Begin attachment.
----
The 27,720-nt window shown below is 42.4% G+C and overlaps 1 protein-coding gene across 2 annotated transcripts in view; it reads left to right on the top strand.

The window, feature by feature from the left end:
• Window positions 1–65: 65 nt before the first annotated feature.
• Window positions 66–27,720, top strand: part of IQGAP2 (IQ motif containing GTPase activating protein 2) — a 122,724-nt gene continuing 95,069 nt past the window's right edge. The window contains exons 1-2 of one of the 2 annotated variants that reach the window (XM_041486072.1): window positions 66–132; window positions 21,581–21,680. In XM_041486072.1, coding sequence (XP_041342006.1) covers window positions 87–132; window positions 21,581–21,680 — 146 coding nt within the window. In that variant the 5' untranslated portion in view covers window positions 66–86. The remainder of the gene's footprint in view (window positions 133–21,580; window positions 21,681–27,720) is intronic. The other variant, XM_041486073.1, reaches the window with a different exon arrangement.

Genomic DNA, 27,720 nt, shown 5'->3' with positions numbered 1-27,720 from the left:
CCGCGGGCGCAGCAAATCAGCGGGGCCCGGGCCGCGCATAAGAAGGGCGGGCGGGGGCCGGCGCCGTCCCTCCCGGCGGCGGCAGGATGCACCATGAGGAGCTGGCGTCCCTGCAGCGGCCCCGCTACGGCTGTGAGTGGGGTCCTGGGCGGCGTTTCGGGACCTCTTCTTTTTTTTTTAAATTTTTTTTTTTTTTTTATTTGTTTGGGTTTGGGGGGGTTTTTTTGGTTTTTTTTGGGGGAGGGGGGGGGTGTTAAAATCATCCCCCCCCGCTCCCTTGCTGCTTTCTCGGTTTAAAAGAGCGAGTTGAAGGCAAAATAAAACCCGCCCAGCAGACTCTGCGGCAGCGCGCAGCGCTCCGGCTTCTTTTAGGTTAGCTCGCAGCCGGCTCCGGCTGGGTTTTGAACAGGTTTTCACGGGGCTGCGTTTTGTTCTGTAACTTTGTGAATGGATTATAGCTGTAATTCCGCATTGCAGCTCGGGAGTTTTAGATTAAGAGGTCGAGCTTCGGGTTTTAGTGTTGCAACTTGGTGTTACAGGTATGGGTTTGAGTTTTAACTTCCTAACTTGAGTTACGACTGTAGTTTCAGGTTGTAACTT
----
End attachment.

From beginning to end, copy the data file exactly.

The 27,720-nt window shown below is 42.4% G+C and overlaps 1 protein-coding gene across 2 annotated transcripts in view; it reads left to right on the top strand.

The window, feature by feature from the left end:
• Window positions 1–65: 65 nt before the first annotated feature.
• Window positions 66–27,720, top strand: part of IQGAP2 (IQ motif containing GTPase activating protein 2) — a 122,724-nt gene continuing 95,069 nt past the window's right edge. The window contains exons 1-2 of one of the 2 annotated variants that reach the window (XM_041486072.1): window positions 66–132; window positions 21,581–21,680. In XM_041486072.1, coding sequence (XP_041342006.1) covers window positions 87–132; window positions 21,581–21,680 — 146 coding nt within the window. In that variant the 5' untranslated portion in view covers window positions 66–86. The remainder of the gene's footprint in view (window positions 133–21,580; window positions 21,681–27,720) is intronic. The other variant, XM_041486073.1, reaches the window with a different exon arrangement.

Genomic DNA, 27,720 nt, shown 5'->3' with positions numbered 1-27,720 from the left:
CCGCGGGCGCAGCAAATCAGCGGGGCCCGGGCCGCGCATAAGAAGGGCGGGCGGGGGCCGGCGCCGTCCCTCCCGGCGGCGGCAGGATGCACCATGAGGAGCTGGCGTCCCTGCAGCGGCCCCGCTACGGCTGTGAGTGGGGTCCTGGGCGGCGTTTCGGGACCTCTTCTTTTTTTTTTAAATTTTTTTTTTTTTTTTATTTGTTTGGGTTTGGGGGGGTTTTTTTGGTTTTTTTTGGGGGAGGGGGGGGGTGTTAAAATCATCCCCCCCCGCTCCCTTGCTGCTTTCTCGGTTTAAAAGAGCGAGTTGAAGGCAAAATAAAACCCGCCCAGCAGACTCTGCGGCAGCGCGCAGCGCTCCGGCTTCTTTTAGGTTAGCTCGCAGCCGGCTCCGGCTGGGTTTTGAACAGGTTTTCACGGGGCTGCGTTTTGTTCTGTAACTTTGTGAATGGATTATAGCTGTAATTCCGCATTGCAGCTCGGGAGTTTTAGATTAAGAGGTCGAGCTTCGGGTTTTAGTGTTGCAACTTGGTGTTACAGGTATGGGTTTGAGTTTTAACTTCCTAACTTGAGTTACGACTGTAGTTTCAGGTTGTAACTT